They did try a few ideas out. They attempted to mimic the hit and run tactics of the Byzantines, But they didn’t have the archery skills, and even if they had they were much less effective against masonry than out in the open country. They tried to get in via an aqueduct. This was something that Belisarius himself had done successfully at Naples earlier in the campaign. But he was careful to guard them. It would have looked a bit remiss if he hadn’t in the circumstances.

And the other problem that the besiegers had was the simple logistic one of keeping a large army supplied and reinforced. The Byzantines were now in control of most of southern Italy and were threatening Gothic positions in the north. The resources available were finite and so the pressure on Rome could not be maintained. And there wasn’t even that much in the way of food to spare either with the disruption to local agriculture and the Byzantines having control of the sea. So with continual losses from Belisarius’s harrying the capabilities and the morale of the attackers was going down steadily.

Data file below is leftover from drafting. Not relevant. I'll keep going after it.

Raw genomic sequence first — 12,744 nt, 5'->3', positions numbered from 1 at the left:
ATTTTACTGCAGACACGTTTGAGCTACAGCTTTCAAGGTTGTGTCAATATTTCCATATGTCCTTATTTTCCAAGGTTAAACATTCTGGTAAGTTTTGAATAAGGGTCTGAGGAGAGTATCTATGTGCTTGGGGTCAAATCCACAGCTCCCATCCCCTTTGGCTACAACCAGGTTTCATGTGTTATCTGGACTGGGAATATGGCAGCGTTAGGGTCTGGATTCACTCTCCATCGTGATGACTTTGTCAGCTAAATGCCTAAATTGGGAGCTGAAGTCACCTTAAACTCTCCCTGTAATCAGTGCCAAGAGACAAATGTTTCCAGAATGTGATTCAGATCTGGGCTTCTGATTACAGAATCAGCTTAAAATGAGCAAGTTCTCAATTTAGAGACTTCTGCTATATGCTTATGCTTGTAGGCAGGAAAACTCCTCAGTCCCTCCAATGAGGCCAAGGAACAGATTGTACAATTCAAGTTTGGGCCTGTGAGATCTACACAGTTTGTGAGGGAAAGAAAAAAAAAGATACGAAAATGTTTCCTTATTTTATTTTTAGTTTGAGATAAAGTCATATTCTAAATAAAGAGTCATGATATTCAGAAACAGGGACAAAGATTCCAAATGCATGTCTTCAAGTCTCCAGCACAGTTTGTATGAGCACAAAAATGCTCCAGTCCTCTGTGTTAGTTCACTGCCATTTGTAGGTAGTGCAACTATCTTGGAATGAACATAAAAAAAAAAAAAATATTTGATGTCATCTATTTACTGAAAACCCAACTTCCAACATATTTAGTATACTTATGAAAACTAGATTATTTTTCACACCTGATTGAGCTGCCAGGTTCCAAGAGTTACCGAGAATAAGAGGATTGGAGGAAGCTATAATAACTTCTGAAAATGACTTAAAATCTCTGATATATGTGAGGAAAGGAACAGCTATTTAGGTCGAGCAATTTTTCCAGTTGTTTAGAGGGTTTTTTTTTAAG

But it was still important to lift the siege.

Belisarius begged for reinforcements, but was only sent a few boats with a miserly numbers of troops. Nonetheless Belisarius made the most of them and the Goths guarding the port withdrew, perhaps under the impression that either there were more Byzantine forces than there actually were, or fearing that they were a sign that more were on the way. This was capitalised on by Belisarius who opened negotiations where he behaved with the confidence of a man who was in control of the situation. The Goths offered some concessions, including offering to give up their claim to Sicily. Given that this was already firmly under Byzantine control this was not really a great concession. Belisarius offered them Britain in return – the island had not been under Roman control for over a hundred years. The psychology worked. The Goths became even more convinced that the general was in a strong position.